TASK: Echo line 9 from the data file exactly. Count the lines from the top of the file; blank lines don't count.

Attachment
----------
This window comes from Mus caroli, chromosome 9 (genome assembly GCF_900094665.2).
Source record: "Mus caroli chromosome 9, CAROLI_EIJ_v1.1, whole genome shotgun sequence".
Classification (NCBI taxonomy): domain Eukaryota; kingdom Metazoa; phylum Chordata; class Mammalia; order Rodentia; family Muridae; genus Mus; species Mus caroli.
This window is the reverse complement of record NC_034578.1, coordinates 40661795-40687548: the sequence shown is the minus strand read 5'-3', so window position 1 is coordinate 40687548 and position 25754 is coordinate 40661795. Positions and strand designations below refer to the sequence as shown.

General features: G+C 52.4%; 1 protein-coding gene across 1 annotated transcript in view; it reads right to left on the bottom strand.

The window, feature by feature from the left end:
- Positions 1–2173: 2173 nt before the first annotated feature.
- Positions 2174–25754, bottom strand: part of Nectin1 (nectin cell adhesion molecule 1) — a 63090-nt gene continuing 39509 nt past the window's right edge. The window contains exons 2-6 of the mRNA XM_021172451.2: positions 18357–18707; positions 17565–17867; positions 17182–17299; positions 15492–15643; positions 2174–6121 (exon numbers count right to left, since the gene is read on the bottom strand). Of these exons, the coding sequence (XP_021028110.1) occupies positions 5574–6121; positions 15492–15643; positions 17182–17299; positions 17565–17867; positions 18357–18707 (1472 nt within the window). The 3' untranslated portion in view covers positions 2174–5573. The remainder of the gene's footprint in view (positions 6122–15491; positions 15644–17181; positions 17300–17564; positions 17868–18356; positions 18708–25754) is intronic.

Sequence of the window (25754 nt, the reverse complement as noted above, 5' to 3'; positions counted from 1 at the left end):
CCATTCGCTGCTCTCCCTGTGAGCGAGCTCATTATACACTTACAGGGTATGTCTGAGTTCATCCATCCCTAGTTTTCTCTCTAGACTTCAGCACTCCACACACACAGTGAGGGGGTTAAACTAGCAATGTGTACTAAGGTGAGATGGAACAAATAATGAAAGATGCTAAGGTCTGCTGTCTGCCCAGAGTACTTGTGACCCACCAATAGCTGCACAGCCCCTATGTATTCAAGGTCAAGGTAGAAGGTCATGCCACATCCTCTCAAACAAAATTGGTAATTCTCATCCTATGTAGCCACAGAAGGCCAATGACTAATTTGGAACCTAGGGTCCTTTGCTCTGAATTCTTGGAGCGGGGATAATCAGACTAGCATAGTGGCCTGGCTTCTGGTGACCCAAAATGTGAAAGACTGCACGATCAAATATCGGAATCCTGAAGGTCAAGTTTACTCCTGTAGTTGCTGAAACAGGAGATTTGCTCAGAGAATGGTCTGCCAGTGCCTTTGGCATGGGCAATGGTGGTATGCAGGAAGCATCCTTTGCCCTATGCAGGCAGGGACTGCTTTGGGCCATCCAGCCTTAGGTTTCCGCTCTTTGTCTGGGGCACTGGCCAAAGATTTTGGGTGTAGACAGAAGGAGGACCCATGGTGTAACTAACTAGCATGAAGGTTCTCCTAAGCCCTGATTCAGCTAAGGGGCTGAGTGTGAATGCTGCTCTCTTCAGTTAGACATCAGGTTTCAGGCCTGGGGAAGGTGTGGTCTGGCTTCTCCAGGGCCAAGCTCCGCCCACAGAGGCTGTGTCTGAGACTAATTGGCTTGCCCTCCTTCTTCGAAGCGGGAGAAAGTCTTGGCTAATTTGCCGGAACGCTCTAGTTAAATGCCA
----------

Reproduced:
Sequence of the window (25754 nt, the reverse complement as noted above, 5' to 3'; positions counted from 1 at the left end):